Bob Gay-Paris (Chris Tanner), the transsexual matriarch of the titular family (which includes dad Rod played by Frank Holliday and younger son Tommy played by Flip Jorgensen), rolls through an extensively demented monologue for her baby boy Alex (soon to be played by Mike Russnak, but here played by the camera). She has grand plans for her son, from rivaling Jeff Stryker to “master[ing] the tambourine” and with a hell of a lot in between. Forward to “present day” 1997, where Alex and Kevin (Nicholas Wilder) meet at a local bar and strike up a conversation. While nursing their beers, Alex lets Kevin in on the philosophy his family practices as well as preaches.
The Gays is writer/director T.S. Slaughter’s second feature, and it’s certainly an interesting piece of work. Its central conceit is that the scenes wherein the family interacts with one another are sending up traditional family sitcoms. But I think it’s not so much concerned with the form of the sitcom and its tropes as it is with the content. The filmmakers here eschew a typical sitcom three-camera setup, and while we get similar framing for various scenes set in the same rooms, this movie gravitates toward more cinematic shooting and editing, especially in the scenes set at home. Here much of the camera work is handheld, and they’re not afraid to shoot from low angles. The use of jump cuts during continuous action (I’m thinking here of a spectacularly overwrought fit that Bob throws) and the repetition of phrases in fast succession fracture time and emphasize mood in ways regular sitcoms would never do. Surprisingly, I only counted two sequences where a laugh track was included. Conversely, the scenes in the bar are those closest in approach to standard sitcom form. These scenes are also the oases of sanity amidst the rest of the film’s action, and Kevin acts as the incredulous audience member trying to process what he and we are witnessing. As counterpoint to the scenes with the Gays, it’s a pretty smart move.
Traditionally, family sitcoms are concerned with teaching life lessons, and this film is no different. Nonetheless, the lessons Rod and Bob impart to their sons, while they could definitely be considered life lessons, are more about raising Alex and Tommy to be gay sociopaths. I’ll give you a few examples. After Alex neglects taking sexual advantage of his friend Billy (Roberto Larancuent) during a sleepover, Rod makes Alex get into “the Sling” and then has Billy fuck him. This is shot undercranked (or I guess we can just say sped up for stuff now shot on digital, couldn’t we?) and set to Gioachino Rossini’s William Tell Overture. Alex’s straight friend Chris (Matthew Benjamin) is forced to fellate Rod as a thank you for dinner and also because Alex is always forced to watch football when they’re at Chris’ house. The boys are taught all about the perineum (that space between a man’s scrotum and anus, also known as the “taint” [the pronunciation I’ve always known it as rather than “haint,” which seems more popular in some circles, but I digress…]). This inbred insanity is reinforced particularly (for me) by off-kilter, extreme closeups of Bob cackling like The Cryptkeeper (okay, maybe not quite that shrill).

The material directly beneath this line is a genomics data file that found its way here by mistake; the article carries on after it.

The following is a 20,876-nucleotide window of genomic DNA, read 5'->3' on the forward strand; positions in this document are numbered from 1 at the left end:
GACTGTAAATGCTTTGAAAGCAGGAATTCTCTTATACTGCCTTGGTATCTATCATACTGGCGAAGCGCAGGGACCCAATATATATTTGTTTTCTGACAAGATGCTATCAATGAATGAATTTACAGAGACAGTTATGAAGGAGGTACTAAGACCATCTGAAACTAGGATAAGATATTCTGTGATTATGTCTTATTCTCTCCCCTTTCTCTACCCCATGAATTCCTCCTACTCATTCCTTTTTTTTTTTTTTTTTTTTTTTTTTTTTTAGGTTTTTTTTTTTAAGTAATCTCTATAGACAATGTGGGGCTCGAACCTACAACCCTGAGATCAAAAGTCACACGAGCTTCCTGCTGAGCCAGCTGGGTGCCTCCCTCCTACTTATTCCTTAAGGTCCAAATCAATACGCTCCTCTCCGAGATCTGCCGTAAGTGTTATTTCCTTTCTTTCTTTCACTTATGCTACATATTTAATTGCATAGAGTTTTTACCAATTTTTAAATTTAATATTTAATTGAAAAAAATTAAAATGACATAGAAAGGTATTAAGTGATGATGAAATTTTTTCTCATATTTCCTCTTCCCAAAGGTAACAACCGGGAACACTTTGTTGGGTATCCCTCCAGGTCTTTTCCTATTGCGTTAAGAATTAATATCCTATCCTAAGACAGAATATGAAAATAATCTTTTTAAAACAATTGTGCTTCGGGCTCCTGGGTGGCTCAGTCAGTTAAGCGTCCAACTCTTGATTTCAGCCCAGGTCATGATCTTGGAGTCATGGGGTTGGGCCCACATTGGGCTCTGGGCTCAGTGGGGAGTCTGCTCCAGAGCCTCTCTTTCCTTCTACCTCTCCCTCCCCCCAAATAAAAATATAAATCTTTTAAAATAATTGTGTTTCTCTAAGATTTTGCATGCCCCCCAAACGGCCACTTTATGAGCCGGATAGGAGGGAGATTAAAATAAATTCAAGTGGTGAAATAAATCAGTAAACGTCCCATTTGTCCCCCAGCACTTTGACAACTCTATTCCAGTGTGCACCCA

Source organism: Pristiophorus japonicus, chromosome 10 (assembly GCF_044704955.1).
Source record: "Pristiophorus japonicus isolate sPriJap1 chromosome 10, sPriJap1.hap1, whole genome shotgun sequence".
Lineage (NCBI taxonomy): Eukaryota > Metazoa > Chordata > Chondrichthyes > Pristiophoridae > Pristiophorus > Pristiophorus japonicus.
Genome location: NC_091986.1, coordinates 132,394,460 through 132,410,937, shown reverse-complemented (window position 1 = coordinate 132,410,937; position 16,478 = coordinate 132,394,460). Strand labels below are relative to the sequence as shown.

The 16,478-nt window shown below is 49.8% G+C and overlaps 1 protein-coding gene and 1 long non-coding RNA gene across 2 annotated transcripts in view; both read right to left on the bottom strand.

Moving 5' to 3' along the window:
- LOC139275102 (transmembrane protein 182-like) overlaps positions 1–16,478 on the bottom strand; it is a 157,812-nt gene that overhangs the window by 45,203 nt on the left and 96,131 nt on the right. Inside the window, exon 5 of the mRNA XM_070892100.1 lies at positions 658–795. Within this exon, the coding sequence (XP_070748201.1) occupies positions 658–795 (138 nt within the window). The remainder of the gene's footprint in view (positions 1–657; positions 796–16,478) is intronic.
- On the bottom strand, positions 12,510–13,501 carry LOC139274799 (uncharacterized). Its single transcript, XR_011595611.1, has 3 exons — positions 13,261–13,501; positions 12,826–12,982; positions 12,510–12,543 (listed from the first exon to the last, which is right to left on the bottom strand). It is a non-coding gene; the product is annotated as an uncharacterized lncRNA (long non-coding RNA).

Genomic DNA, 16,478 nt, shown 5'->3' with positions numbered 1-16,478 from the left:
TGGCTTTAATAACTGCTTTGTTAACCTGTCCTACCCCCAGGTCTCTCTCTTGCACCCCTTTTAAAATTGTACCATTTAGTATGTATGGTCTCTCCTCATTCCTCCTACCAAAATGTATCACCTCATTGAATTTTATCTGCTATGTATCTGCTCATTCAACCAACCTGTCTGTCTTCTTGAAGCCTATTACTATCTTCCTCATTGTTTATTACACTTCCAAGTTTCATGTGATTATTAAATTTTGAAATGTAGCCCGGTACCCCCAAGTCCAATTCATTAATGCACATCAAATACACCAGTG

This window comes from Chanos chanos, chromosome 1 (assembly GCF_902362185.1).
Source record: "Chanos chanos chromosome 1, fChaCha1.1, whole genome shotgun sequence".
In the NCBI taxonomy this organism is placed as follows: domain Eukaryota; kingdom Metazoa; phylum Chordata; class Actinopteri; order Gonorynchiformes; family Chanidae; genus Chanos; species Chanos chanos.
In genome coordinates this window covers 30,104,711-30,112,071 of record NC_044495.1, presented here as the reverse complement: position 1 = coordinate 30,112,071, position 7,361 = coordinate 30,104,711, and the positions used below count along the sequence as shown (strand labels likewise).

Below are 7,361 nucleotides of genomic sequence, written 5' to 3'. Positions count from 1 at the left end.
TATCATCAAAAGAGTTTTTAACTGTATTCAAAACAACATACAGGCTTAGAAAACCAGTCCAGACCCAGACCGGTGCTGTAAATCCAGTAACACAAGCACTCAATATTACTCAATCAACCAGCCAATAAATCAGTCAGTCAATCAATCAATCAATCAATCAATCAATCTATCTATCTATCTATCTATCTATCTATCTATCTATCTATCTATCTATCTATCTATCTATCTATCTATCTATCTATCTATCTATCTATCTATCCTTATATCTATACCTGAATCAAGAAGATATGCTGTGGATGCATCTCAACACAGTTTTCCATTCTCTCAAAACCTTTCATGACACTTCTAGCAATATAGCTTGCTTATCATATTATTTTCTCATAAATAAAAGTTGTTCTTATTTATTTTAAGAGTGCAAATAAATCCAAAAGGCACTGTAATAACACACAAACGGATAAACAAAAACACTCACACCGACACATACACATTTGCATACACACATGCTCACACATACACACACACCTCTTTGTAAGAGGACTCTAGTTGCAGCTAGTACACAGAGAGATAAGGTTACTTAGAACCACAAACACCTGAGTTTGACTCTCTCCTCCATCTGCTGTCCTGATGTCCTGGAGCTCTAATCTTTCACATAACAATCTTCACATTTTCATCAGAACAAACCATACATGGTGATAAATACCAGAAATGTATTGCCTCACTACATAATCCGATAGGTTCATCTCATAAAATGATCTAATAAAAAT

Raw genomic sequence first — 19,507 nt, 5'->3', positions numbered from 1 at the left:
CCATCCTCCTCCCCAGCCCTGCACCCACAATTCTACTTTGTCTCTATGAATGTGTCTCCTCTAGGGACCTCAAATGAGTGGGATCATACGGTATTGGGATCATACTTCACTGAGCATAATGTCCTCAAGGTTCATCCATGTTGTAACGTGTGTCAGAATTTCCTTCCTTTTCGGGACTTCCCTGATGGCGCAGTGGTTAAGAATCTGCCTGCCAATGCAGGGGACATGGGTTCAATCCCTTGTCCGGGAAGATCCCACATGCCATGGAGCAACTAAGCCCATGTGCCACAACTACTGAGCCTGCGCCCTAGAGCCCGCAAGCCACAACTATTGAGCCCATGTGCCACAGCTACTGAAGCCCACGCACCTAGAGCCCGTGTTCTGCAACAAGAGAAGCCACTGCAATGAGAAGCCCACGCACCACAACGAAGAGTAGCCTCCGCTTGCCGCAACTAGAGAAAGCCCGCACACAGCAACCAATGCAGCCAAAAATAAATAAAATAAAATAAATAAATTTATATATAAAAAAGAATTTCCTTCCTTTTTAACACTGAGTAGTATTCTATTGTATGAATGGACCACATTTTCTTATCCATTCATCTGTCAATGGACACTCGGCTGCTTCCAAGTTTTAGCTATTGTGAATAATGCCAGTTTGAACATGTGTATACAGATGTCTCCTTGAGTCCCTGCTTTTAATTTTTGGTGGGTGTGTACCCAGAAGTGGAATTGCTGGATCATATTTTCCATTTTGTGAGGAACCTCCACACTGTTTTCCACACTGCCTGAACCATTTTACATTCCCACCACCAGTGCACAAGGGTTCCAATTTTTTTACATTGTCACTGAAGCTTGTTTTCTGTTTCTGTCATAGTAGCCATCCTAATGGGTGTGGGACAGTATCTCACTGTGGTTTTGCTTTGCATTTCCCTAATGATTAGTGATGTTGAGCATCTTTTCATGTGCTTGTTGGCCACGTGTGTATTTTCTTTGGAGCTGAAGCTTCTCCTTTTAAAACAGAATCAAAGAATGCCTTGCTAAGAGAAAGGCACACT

The behavior of the Gays is presented as untethered, not only to the viewers watching the movie but also to Kevin, a member of the gay community. He can barely believe what he’s hearing. So, even to other gays the Gays are considered kind of abnormal, and I think this is a comment on the way homosexuality is often portrayed in popular culture. Additionally, it’s a sensory smack to the back of the head for the ignorati who genuinely (no matter how inexplicably) believe that this is the sort of thing that gay people actually do at home. By extension, then, it’s also a satirical retort to the people who think that gay marriage perverts and destroys “traditional family values.” But in the same way that the work of John Waters revels in its trashiness, Slaughter and company embrace the absurdities they put forth.
Now, The Gays is far from a perfect film, and it is absolutely not for everyone. It’s quite graphic, and makes no bones (pardon the pun) about being so. There are glimmers of visual skill on display, but they’re also inconsistent. While this is an expectation of movies shot with little to no budget, it doesn’t prevent such things from standing out. Furthermore, the scenes which are the most fun to watch can also be the toughest to take. And it’s not the ideas. Many of the ideas here are great, including a Brady Bunch theme song parody titled “Each Other’s Lunch,” a board game mashup of Monopoly and Trivial Pursuit called Eat A Pussy Or Be A Pussy, and a Christmas scene which proves to be most instructive for the lads. The problem for me is much the same as the problem that I have with a lot of Troma’s output. All these antics tend to be a bit of an onslaught over time, and if that’s something you’re not predisposed to, it can be off-putting. Thankfully, Slaughter never goes quite far enough to completely wear out his welcome, and the belly laughs his film generates are honestly earned.
MVT: Slaughter shows off some nice filmmaking chops, and if nothing else, his work here is largely successful in its ambitiousness.
Make or Break: There is a riff on The Exorcist that is funny, revolting, and witty all at the same time. You can feel here that the filmmakers have a fondness for the source material, and it doesn’t come off as cynical like a lot of these things tend to do.
For more info about The Gays, visit their website: http://thegaysmovie.com/index.html